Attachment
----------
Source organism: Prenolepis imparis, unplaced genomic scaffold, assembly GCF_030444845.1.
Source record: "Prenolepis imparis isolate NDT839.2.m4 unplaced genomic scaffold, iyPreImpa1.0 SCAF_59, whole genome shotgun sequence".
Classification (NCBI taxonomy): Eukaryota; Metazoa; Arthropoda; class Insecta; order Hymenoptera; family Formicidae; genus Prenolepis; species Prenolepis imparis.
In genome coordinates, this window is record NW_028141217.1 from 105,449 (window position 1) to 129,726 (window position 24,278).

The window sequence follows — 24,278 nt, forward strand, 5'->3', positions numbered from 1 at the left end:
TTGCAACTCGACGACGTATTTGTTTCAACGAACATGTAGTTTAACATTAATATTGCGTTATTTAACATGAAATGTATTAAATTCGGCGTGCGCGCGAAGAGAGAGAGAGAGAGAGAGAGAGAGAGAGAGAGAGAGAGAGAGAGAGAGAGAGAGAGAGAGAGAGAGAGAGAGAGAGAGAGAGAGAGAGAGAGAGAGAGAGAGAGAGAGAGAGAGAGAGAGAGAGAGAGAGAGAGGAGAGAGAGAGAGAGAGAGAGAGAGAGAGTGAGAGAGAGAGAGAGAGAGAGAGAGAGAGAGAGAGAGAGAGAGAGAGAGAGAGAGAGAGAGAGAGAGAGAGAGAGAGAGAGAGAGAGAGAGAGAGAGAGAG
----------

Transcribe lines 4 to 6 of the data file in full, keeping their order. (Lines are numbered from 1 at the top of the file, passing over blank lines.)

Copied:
In genome coordinates, this window is record NW_028141217.1 from 105,449 (window position 1) to 129,726 (window position 24,278).

The window sequence follows — 24,278 nt, forward strand, 5'->3', positions numbered from 1 at the left end:
TTGCAACTCGACGACGTATTTGTTTCAACGAACATGTAGTTTAACATTAATATTGCGTTATTTAACATGAAATGTATTAAATTCGGCGTGCGCGCGAAGAGAGAGAGAGAGAGAGAGAGAGAGAGAGAGAGAGAGAGAGAGAGAGAGAGAGAGAGAGAGAGAGAGAGAGAGAGAGAGAGAGAGAGAGAGAGAGAGAGAGAGAGAGAGAGAGAGAGAGAGAGAGAGAGAGAGAGGAGAGAGAGAGAGAGAGAGAGAGAGAGAGTGAGAGAGAGAGAGAGAGAGAGAGAGAGAGAGAGAGAGAGAGAGAGAGAGAGAGAGAGAGAGAGAGAGAGAGAGAGAGAGAGAGAGAGAGAGAGAGAGAGAG